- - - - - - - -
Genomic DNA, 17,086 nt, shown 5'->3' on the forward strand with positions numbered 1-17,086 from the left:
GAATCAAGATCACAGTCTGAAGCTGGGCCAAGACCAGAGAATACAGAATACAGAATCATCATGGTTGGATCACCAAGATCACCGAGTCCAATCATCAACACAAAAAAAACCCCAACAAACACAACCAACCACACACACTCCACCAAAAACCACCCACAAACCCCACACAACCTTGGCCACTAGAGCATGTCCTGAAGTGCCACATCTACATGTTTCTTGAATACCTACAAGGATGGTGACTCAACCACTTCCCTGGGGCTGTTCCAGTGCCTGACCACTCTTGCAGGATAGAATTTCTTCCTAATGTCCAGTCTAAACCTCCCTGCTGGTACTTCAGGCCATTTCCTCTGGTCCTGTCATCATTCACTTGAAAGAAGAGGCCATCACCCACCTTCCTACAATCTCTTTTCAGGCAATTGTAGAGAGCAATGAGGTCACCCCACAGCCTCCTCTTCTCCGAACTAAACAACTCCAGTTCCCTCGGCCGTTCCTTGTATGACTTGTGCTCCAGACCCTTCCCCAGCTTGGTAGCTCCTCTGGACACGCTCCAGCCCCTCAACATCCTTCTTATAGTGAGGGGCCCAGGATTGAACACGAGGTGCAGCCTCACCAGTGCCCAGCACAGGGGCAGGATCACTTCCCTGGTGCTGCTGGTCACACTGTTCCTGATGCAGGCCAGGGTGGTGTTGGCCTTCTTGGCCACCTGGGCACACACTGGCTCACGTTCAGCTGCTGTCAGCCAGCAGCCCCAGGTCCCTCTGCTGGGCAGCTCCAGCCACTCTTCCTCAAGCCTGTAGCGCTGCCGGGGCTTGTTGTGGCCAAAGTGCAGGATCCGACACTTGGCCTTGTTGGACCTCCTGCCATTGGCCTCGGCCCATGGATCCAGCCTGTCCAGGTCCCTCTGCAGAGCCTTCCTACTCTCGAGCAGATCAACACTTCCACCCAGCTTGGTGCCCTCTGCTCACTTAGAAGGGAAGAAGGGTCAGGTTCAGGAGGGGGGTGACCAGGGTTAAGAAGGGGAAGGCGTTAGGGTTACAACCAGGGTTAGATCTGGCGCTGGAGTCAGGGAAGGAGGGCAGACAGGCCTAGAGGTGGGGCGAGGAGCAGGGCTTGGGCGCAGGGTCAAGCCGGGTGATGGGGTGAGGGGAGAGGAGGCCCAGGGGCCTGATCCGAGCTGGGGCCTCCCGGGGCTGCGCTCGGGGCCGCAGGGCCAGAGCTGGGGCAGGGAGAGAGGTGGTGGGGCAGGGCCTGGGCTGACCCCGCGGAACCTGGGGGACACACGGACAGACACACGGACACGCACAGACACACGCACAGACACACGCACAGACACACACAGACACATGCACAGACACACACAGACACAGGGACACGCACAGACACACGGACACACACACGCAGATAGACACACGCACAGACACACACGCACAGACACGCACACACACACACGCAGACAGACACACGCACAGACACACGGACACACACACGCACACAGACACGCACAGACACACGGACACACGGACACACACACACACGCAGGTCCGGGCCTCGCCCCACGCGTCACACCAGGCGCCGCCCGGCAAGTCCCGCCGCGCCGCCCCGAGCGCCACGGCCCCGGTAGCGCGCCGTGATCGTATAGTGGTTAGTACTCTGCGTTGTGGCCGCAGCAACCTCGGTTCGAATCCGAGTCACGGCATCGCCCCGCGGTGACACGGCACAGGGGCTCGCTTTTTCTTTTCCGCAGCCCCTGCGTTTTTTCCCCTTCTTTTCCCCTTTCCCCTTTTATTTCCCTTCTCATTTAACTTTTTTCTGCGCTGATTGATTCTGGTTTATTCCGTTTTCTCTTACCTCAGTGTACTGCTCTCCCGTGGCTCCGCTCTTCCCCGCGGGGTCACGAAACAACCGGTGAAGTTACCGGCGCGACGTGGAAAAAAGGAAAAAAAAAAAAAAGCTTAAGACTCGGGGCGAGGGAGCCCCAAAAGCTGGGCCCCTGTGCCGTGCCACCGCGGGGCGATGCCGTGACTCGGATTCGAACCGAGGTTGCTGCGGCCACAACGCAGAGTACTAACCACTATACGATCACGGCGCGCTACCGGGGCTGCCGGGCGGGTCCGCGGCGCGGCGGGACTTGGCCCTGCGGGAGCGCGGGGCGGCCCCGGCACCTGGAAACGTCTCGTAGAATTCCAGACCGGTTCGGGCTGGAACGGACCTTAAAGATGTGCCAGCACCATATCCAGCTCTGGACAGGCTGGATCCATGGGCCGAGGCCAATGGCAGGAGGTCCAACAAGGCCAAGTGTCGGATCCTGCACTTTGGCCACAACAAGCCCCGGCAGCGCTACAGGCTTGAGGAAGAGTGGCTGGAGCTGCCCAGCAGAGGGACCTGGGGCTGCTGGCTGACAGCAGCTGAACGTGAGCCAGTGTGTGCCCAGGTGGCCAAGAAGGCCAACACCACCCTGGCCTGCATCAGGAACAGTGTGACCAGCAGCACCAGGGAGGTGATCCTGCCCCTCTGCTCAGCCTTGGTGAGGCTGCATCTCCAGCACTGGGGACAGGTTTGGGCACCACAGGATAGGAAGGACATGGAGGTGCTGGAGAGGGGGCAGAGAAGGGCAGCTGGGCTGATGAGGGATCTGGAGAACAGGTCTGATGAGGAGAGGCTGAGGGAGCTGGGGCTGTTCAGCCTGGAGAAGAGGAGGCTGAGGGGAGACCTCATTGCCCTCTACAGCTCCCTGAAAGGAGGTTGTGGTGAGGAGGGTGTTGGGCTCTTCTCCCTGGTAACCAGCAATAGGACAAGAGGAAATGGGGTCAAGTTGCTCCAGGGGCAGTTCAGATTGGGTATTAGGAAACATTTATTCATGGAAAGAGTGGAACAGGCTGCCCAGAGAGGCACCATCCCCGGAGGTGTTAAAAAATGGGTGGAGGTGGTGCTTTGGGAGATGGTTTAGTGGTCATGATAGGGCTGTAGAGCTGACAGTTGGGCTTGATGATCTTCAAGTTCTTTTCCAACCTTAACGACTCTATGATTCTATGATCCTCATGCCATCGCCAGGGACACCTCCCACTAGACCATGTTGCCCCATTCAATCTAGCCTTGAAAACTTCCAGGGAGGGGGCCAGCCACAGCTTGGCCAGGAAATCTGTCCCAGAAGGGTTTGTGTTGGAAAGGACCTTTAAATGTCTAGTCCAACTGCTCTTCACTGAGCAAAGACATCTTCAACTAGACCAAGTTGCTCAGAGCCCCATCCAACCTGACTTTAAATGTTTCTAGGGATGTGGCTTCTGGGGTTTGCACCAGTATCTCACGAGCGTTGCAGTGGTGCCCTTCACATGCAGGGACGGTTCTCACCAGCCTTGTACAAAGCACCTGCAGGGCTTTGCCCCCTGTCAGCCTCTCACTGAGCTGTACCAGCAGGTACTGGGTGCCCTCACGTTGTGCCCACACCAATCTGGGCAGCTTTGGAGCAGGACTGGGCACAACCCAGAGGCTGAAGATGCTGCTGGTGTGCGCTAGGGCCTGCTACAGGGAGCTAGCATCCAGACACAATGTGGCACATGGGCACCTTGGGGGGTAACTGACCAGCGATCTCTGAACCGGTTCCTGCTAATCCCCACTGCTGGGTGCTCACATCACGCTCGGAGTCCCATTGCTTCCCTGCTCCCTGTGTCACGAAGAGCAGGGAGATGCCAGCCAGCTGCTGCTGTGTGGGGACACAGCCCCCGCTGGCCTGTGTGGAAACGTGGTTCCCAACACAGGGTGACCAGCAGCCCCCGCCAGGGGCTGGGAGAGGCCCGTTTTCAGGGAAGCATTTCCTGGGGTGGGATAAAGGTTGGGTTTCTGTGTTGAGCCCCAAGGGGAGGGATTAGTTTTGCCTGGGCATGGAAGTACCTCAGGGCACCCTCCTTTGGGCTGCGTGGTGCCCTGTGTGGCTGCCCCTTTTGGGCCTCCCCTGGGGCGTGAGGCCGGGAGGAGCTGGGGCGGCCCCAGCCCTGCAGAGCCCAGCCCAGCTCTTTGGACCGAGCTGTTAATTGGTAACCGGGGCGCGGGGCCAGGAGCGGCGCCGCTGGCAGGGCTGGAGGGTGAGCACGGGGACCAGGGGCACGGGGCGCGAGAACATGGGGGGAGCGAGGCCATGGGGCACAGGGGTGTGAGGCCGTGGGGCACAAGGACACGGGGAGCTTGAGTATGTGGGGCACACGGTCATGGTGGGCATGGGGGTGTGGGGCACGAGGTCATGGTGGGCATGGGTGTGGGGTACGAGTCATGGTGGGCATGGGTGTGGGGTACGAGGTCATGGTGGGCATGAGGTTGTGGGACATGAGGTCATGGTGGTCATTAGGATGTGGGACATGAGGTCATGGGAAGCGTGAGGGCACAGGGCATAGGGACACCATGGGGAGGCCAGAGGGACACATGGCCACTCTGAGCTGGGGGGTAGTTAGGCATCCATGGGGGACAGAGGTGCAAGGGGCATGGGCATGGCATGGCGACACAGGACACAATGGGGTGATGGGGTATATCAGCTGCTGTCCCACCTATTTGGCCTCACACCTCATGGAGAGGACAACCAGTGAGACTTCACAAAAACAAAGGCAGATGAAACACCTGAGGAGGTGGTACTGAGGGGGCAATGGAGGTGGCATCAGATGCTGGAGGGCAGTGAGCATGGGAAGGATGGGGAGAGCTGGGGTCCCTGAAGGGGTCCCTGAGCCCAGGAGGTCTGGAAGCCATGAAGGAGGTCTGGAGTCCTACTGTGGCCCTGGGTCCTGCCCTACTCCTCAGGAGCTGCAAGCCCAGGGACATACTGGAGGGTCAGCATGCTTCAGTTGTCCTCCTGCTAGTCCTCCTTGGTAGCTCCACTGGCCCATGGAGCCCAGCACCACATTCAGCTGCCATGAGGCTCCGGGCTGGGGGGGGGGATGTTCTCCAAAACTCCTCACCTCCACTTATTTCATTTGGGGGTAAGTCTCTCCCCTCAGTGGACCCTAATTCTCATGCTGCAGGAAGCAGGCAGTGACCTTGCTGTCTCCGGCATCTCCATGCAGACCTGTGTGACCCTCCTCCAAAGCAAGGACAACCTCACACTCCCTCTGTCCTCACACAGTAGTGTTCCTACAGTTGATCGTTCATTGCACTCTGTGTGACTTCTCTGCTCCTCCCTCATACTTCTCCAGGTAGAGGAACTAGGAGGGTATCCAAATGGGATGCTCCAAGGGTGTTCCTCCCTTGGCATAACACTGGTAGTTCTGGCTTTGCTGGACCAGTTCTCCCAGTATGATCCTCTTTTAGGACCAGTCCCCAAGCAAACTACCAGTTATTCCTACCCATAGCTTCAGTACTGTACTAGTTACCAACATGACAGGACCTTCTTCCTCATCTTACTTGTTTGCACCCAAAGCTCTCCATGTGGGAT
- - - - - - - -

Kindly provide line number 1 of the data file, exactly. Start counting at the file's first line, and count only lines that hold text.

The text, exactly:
Genomic DNA, 17,086 nt, shown 5'->3' on the forward strand with positions numbered 1-17,086 from the left: